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Laminin–sulfatide Binding Initiates Basement Membrane Assembly And Enables Receptor Signaling In Schwann Cells And Fibroblasts
S. Li, Patricia Liquari, K. McKee, D. Harrison, R. Patel, Sean Lee, P. Yurchenco
Published 2005 · Biology, Medicine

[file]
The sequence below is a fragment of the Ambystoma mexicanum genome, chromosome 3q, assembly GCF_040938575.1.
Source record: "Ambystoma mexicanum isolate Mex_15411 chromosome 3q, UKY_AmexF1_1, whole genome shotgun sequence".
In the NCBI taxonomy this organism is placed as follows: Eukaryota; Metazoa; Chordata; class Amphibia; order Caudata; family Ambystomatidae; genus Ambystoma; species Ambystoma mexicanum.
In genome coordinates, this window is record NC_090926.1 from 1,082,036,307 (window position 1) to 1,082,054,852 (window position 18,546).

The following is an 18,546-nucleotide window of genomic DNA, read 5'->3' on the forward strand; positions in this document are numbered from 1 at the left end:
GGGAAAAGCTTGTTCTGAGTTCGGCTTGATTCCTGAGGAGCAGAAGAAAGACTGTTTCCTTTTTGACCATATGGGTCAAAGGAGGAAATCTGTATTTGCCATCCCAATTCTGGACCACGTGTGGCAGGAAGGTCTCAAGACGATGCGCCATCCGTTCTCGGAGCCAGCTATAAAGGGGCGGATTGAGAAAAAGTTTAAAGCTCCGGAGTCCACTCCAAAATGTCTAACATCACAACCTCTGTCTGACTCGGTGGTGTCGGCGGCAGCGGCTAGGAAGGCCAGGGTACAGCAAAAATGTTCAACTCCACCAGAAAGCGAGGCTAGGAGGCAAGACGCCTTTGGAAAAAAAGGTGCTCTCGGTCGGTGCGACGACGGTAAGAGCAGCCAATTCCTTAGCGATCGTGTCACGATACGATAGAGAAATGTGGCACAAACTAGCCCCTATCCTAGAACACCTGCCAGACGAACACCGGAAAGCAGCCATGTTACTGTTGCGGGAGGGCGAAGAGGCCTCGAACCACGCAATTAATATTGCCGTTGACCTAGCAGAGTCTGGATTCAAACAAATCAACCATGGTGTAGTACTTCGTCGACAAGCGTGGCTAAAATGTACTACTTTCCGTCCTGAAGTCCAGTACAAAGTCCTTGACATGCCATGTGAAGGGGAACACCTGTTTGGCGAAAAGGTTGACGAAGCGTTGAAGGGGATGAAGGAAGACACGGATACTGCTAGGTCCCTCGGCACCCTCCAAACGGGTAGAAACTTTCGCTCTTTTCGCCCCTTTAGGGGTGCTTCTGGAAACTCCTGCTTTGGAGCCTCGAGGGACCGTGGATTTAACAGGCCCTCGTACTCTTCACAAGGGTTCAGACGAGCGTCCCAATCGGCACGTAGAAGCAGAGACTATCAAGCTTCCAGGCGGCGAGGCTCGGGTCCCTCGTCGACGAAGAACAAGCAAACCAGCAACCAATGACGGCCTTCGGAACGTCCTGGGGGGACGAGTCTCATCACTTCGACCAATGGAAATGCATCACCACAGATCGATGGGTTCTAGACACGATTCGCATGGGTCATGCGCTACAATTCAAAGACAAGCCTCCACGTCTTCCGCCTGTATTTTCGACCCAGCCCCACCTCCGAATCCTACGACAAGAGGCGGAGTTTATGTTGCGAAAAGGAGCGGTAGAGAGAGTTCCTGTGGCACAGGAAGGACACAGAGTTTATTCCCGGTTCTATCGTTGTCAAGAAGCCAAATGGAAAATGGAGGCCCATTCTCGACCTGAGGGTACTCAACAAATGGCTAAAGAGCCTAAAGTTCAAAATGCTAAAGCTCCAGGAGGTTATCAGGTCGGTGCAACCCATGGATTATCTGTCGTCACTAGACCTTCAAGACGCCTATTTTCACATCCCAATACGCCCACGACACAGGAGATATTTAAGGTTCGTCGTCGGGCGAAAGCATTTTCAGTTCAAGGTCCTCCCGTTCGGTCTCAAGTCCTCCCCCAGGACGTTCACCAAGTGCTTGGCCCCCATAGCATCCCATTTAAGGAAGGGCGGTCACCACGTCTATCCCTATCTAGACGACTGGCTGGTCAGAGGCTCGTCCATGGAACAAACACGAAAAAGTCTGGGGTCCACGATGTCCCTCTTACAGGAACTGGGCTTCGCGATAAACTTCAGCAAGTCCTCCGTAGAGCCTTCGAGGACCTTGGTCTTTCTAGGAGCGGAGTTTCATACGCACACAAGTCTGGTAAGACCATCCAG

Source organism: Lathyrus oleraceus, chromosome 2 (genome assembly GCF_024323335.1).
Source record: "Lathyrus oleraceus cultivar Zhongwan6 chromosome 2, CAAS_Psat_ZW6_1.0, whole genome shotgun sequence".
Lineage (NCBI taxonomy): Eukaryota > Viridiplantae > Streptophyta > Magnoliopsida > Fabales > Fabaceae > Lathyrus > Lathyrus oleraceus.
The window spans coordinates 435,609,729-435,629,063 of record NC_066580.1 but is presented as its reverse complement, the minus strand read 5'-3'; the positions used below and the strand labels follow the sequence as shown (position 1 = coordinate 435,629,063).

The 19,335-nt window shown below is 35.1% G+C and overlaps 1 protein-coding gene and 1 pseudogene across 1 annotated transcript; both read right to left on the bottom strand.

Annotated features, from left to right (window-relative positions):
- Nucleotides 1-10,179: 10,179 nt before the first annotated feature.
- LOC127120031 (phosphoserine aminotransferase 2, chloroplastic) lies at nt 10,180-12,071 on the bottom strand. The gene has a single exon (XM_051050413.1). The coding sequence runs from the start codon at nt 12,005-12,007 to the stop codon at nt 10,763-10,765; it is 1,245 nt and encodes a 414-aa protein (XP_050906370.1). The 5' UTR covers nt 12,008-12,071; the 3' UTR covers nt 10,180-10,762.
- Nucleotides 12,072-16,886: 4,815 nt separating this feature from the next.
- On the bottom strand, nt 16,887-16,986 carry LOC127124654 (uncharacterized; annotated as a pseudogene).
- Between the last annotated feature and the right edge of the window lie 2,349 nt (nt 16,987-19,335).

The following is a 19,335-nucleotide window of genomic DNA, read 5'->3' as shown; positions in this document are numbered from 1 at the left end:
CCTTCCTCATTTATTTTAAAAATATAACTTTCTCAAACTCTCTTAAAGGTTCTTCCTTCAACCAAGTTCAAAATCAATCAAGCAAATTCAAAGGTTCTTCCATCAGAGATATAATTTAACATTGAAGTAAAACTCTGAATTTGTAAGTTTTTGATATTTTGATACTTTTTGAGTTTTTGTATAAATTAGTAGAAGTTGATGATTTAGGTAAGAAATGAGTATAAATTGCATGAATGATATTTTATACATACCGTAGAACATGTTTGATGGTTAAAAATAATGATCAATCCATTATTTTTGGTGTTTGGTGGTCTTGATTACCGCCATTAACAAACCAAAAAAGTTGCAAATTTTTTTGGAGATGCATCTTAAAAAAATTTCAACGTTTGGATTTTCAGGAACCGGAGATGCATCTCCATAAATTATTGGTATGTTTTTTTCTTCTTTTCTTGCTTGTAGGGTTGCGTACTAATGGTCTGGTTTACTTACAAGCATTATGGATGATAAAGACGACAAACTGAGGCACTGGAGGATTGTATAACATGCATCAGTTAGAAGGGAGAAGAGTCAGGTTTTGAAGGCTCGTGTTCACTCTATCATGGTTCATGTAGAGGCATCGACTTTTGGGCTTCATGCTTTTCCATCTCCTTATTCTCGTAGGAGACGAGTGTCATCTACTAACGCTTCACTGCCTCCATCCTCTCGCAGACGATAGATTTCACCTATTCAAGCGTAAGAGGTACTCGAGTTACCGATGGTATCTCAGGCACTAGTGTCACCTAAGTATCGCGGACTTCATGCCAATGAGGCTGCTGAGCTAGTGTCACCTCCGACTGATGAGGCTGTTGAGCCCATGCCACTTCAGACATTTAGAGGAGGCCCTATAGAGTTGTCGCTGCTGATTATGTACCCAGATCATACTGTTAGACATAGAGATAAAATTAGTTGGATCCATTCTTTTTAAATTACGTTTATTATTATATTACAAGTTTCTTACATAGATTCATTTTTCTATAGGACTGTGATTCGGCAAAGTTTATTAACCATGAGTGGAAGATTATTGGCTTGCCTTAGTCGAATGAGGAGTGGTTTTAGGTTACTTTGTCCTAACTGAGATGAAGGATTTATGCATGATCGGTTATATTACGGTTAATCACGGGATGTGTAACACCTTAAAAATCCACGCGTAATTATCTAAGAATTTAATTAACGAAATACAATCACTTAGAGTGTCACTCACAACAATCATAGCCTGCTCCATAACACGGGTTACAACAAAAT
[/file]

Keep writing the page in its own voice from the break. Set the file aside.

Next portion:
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Endoneurial laminins (Lms), β1-integrins, and dystroglycan (DG) are important for Schwann cell (SC) ensheathment and myelination of axons. We now show that SC expression of galactosyl-sulfatide, a Lm-binding glycolipid, precedes that of Lms in developing nerves. This glycolipid anchors Lm-1 and -2 to SC surfaces by binding to their LG domains and enables basement membrane (BM) assembly. Revealingly, non–BM-forming fibroblasts become competent for BM assembly when sulfatides are intercalated into their cell surfaces. Assembly is characterized by coalescence of sulfatide, DG, and c-Src into a Lm-associated complex; by DG-dependent recruitment of utrophin and Src activation; and by integrin-dependent focal adhesion kinase phosphorylation. Collectively, our findings suggest that sulfated glycolipids are key Lm anchors that determine which cell surfaces can assemble Lms to initiate BM assembly and DG- and integrin-mediated signaling.
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